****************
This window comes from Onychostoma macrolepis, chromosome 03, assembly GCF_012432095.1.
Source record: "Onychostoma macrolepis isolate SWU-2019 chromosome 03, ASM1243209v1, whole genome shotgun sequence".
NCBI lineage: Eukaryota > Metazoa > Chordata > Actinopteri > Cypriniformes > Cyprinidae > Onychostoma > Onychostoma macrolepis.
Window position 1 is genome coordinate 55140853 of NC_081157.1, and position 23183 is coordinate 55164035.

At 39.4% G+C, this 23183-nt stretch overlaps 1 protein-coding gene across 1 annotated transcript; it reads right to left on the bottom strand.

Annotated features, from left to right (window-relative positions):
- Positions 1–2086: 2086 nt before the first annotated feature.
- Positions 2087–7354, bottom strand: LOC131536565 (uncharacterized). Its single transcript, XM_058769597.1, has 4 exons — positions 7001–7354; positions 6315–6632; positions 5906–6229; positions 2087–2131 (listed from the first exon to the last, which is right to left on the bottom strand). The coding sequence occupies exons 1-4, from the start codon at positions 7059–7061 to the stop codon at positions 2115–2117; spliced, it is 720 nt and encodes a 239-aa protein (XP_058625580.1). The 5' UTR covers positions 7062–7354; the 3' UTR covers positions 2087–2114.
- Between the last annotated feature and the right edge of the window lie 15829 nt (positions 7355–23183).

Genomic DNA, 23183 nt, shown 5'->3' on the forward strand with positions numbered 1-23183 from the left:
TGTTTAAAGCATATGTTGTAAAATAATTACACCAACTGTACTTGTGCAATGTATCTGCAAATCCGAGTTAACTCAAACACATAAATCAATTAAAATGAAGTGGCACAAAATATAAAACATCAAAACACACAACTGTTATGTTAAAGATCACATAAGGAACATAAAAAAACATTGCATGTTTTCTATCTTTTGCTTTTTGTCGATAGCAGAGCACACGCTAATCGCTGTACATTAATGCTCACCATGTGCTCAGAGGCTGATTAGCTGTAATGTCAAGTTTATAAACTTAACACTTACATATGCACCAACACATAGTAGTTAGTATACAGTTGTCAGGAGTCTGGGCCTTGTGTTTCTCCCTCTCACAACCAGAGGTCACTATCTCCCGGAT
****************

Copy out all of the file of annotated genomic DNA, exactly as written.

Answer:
This window comes from Onychostoma macrolepis, chromosome 03, assembly GCF_012432095.1.
Source record: "Onychostoma macrolepis isolate SWU-2019 chromosome 03, ASM1243209v1, whole genome shotgun sequence".
NCBI lineage: Eukaryota > Metazoa > Chordata > Actinopteri > Cypriniformes > Cyprinidae > Onychostoma > Onychostoma macrolepis.
Window position 1 is genome coordinate 55140853 of NC_081157.1, and position 23183 is coordinate 55164035.

At 39.4% G+C, this 23183-nt stretch overlaps 1 protein-coding gene across 1 annotated transcript; it reads right to left on the bottom strand.

Annotated features, from left to right (window-relative positions):
- Positions 1–2086: 2086 nt before the first annotated feature.
- Positions 2087–7354, bottom strand: LOC131536565 (uncharacterized). Its single transcript, XM_058769597.1, has 4 exons — positions 7001–7354; positions 6315–6632; positions 5906–6229; positions 2087–2131 (listed from the first exon to the last, which is right to left on the bottom strand). The coding sequence occupies exons 1-4, from the start codon at positions 7059–7061 to the stop codon at positions 2115–2117; spliced, it is 720 nt and encodes a 239-aa protein (XP_058625580.1). The 5' UTR covers positions 7062–7354; the 3' UTR covers positions 2087–2114.
- Between the last annotated feature and the right edge of the window lie 15829 nt (positions 7355–23183).

Genomic DNA, 23183 nt, shown 5'->3' on the forward strand with positions numbered 1-23183 from the left:
TGTTTAAAGCATATGTTGTAAAATAATTACACCAACTGTACTTGTGCAATGTATCTGCAAATCCGAGTTAACTCAAACACATAAATCAATTAAAATGAAGTGGCACAAAATATAAAACATCAAAACACACAACTGTTATGTTAAAGATCACATAAGGAACATAAAAAAACATTGCATGTTTTCTATCTTTTGCTTTTTGTCGATAGCAGAGCACACGCTAATCGCTGTACATTAATGCTCACCATGTGCTCAGAGGCTGATTAGCTGTAATGTCAAGTTTATAAACTTAACACTTACATATGCACCAACACATAGTAGTTAGTATACAGTTGTCAGGAGTCTGGGCCTTGTGTTTCTCCCTCTCACAACCAGAGGTCACTATCTCCCGGAT